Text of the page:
News From Home 14, Part I
3/24/2004 (updated 3/24/2004)

There was a postcard in the mail today – one of those extra wide panoramic ones with a view of an African big game park – a little savannah in the background, and to the fore a watering hole in late afternoon. Elephants, gazelles, a wildebeest or two – and about one-third submerged in the mud at water’s edge, partly obscured by reeds, a rather attractive and familiar Japanese lantern. In a tree in the middle distance, apparently engaged in some bestial act with a baboon, was a white bearded, red in the face, garden gnome. Postmarked Nairobi, two weeks before. I wandered out onto the lawn at the rear of the Trellises, where I knew I would find Hashimoto fastidiously snipping. I showed him the postcard, hoping for some words of Zen-like wisdom. He chuckled to himself, shook his head, and prepared to go back to his pruning. I touched his sleeve, and he must have seen the imploring look in my eyes, for he paused in mid-stride; and then he spoke, after another second’s reflection –

“Foot you tofu never!”

I must have looked puzzled, so he tried again, a little slower –

“Motor show heaven!”

Still didn’t get it.

“Futon hot forever!”

This wasn’t really working, so he produced a pencil from behind his ear, and carefully wrote on the back of an empty seed packet –

Photoshop 7.0

I was shocked that someone who seemed so removed from the trappings of the 21st, and, God knows, even the 20th, centuries should have any knowledge of computer applications, but he explained that his grandson was a webmeister, and had bought the old man a cheapo computer to send and receive email. By the words Photoshop 7.0, I took it he meant the picture was a fake, that the garden ornament was digitally installed there on the veldt. I must say the job was convincing, all that one would expect from the latest upgrade to the industry leader. It also implied a skilled hand at the tiller, and on my mental checklist the field narrowed. It did not, however, explain exactly where the darned thing was.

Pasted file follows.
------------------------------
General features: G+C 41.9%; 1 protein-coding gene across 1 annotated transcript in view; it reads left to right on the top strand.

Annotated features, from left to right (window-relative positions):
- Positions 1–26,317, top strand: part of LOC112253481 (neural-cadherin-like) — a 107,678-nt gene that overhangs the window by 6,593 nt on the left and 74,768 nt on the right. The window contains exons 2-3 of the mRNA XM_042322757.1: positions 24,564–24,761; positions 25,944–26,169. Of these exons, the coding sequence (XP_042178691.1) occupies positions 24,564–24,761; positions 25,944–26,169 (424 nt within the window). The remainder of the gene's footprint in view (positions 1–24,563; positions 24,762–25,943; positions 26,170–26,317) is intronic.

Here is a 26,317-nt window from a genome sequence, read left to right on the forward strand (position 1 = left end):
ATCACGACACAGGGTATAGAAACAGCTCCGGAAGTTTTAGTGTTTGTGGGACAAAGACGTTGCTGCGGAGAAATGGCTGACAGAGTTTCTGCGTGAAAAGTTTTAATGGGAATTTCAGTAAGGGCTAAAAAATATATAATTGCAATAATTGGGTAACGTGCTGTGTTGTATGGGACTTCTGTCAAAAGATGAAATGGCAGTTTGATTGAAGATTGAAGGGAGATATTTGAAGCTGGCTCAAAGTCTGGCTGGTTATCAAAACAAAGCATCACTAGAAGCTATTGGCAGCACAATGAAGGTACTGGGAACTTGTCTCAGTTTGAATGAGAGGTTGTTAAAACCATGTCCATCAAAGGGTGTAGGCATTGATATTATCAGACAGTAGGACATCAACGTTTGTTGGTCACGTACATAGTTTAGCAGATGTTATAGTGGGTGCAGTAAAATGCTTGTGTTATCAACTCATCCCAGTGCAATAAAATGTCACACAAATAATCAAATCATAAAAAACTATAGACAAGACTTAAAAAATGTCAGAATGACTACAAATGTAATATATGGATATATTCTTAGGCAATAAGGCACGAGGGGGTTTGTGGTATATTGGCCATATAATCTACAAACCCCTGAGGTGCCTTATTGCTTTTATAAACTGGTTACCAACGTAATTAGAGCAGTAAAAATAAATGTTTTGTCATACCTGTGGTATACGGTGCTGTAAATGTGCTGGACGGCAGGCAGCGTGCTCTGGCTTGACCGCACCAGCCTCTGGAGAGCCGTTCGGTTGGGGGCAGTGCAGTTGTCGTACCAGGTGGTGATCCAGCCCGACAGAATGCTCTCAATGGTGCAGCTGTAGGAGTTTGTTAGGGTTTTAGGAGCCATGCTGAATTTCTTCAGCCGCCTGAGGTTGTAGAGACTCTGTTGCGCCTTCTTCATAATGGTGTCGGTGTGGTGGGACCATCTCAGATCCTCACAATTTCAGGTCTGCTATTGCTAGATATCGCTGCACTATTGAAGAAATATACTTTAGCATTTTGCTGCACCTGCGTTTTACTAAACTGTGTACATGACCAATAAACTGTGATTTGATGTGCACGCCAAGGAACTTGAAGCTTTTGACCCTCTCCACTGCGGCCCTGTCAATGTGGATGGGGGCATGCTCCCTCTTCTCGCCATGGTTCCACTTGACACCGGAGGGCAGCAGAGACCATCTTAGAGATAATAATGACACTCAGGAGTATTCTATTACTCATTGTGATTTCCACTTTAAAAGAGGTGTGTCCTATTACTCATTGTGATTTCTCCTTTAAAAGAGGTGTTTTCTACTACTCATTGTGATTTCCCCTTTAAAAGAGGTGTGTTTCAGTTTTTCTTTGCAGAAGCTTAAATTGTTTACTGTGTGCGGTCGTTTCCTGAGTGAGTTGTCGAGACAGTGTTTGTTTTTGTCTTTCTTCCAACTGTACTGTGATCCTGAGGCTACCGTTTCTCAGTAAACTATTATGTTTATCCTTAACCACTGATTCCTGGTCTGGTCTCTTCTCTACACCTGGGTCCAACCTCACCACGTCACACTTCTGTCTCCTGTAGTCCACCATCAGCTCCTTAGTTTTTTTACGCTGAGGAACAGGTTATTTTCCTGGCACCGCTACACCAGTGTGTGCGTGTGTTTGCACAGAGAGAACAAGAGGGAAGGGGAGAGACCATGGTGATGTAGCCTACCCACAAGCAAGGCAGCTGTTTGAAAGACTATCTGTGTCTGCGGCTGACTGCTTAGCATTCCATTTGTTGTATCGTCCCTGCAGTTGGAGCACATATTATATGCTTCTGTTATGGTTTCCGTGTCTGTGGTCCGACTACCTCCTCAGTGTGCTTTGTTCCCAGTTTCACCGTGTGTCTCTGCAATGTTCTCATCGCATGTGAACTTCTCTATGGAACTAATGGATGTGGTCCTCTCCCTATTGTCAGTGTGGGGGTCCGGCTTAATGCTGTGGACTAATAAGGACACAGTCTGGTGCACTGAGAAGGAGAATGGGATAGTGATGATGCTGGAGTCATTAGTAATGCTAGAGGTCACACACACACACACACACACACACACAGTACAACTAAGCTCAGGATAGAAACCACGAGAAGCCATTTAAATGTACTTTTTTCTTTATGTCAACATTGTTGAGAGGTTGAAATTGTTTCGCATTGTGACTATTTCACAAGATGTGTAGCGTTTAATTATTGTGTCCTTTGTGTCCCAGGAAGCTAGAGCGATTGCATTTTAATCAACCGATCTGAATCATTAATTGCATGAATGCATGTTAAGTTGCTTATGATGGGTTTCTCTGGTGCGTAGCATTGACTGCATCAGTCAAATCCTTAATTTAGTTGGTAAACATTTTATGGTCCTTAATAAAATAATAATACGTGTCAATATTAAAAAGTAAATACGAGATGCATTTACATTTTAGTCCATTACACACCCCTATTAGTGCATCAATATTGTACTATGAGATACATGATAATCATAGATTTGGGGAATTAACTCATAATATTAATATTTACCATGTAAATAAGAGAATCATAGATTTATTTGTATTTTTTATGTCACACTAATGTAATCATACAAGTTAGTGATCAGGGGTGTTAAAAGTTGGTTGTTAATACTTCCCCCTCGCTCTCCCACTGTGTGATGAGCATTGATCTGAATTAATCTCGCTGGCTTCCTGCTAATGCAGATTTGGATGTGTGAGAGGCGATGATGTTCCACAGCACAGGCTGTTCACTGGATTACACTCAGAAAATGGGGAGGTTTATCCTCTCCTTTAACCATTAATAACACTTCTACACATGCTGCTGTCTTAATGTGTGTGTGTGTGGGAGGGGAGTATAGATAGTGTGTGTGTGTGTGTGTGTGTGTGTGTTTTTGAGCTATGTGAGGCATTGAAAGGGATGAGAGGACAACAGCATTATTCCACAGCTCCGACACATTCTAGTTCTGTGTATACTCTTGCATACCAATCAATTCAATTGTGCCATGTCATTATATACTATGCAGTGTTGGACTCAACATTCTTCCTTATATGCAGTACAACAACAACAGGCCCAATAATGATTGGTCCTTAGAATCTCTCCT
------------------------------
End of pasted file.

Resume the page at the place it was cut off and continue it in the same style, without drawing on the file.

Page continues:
All this interest recently in gay marriage puts me in mind of one of our own local institutions; the eponymous owners of Dave and Dave’s Restaurant, a mere stone’s throw from the Trellises. This fine eatery, based on a kind of rural Irish tradition as filtered through California Cuisine, has been a fixture here for over twenty years, and does a brisk trade. A couple of novelties exclusive, I think, to this establishment are - ten per cent discount for anyone called Dave, and if you’re Dave and it’s your Birthday, you eat for free! Needless to say, the place is always full of guys called Dave, with or without dates called Davina (who also qualify), and one of the amusing tricks the local kids get up to – the same kids who tie their sneakers together and throw them over telephone poles – is to put their heads around the front door and shout “Dave!” just to see the reaction. I think it courageous of Dave and Dave to call themselves Dave and Dave; I myself was once in a band with three Daves, and the only way around the confusion was to call them Peggy, Swarb and DM – so I salute our local epicureans for having the courage to tell it like it is, and confusion be damned. When I was a child, it must have been the peak of Davedom, a fine Old Testament name sounding strong, noble yet somehow in its colloquial form, accessible. Perhaps a whole generation of wartime mums was dreaming, during the conjugal act, of that loveable old smoothie David Niven, as later generations were enamoured of Jason King, or Kevin Keegan. Indeed, there was a time in the early Sixties when just about every Social Secretary at a college in Britain was called Dave; and about 30% of these stalwart fellows went on to work for agencies and record companies, compounding and disseminating confusion throughout the music industry. But I spoke of gay marriage; our restaurateurs caused something of a scandal a few years back, on what passes for the village green (central, and slightly green, but hemmed in on three sides by traffic, and it’s not really a village); they performed a rather tongue-in-cheek wedding ceremony, with a full array of guests, and a local actor dressed as an archbishop; Dave was handsome in a grey morning coat and top hat, the works; and Dave was resplendent in an ivory chiffon creation with satin trimming and eight foot train. Hundreds attended, great goodwill was generated, and the police finally came in and broke it up after complaints from local killjoys. But the sadness beneath all the fun was that the Daves would like to be legally joined, and after twenty years of steady love and devotion, how bad would that be? Speaking of Irish Cuisine, which now seems to be a reality – I was once in Belfast, playing with Fairport, and we were trying, in 1970, to get something to eat at midnight - well-nigh impossible in those days. Eventually we came upon a baked potato stall, definitely open, and selling spuds with a choice of fillings, you know, cheese, or chili, or ratatouille – one choice was a baked potato filled with fries…